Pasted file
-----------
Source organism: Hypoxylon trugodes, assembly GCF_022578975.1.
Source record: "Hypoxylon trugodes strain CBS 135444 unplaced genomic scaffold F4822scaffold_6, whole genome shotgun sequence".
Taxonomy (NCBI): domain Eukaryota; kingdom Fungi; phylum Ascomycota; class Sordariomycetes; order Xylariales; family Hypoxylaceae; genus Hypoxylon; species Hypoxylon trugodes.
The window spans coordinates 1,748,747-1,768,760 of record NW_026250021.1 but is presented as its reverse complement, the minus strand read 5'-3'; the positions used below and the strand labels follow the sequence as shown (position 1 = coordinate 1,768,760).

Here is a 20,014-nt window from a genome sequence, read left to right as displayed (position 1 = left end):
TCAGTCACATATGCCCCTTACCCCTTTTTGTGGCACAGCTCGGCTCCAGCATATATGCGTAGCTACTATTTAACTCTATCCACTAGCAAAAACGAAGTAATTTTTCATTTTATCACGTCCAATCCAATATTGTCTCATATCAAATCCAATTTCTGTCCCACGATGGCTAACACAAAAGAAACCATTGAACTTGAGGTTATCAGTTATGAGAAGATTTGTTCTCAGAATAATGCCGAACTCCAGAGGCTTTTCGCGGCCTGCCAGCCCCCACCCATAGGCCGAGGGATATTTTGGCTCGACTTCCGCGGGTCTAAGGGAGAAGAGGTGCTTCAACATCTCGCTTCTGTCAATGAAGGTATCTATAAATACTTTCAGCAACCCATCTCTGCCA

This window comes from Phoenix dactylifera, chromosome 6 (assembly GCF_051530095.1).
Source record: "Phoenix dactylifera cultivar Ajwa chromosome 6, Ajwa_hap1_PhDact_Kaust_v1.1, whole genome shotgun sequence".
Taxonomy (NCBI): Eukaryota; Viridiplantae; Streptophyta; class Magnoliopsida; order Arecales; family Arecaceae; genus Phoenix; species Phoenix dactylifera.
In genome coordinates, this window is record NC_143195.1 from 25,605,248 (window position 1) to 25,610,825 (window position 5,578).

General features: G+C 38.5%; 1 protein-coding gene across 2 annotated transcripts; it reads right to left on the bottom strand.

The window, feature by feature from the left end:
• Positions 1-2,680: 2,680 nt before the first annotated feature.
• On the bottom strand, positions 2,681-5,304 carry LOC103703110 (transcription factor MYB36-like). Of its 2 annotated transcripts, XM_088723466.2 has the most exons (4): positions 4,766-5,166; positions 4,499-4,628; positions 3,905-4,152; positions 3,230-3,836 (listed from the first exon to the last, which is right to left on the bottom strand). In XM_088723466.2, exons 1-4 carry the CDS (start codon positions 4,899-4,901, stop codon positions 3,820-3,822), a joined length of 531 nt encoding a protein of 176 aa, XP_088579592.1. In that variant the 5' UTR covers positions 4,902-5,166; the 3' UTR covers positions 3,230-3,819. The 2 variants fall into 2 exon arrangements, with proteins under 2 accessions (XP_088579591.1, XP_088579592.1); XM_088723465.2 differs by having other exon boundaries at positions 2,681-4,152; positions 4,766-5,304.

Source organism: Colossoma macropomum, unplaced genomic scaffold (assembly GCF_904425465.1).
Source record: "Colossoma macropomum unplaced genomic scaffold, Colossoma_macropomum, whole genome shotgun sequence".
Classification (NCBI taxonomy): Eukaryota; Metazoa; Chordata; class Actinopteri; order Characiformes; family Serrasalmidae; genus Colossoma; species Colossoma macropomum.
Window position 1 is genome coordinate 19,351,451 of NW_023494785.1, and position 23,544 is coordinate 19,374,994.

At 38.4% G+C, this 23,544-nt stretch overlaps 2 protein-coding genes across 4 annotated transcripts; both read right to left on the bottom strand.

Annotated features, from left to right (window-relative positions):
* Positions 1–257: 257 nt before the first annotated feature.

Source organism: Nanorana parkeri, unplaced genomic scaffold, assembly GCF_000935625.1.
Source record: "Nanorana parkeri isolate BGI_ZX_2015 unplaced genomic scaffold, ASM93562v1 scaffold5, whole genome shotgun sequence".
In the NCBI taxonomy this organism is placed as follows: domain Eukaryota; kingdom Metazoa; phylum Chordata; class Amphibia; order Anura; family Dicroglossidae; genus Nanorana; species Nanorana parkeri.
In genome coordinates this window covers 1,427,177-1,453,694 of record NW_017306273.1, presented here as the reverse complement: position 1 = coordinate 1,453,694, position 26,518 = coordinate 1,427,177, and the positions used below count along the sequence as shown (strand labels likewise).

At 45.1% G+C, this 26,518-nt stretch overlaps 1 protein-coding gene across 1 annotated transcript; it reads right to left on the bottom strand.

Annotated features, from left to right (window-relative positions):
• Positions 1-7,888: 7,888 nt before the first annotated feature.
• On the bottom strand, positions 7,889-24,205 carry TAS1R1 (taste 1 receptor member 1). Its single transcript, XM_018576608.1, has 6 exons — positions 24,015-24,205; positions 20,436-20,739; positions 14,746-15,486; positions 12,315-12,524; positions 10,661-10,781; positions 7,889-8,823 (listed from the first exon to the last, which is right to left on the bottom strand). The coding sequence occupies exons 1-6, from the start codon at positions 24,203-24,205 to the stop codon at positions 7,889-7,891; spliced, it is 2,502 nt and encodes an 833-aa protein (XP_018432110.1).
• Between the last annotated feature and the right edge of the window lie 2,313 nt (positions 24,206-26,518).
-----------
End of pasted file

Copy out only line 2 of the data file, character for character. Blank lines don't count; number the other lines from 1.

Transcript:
Source record: "Hypoxylon trugodes strain CBS 135444 unplaced genomic scaffold F4822scaffold_6, whole genome shotgun sequence".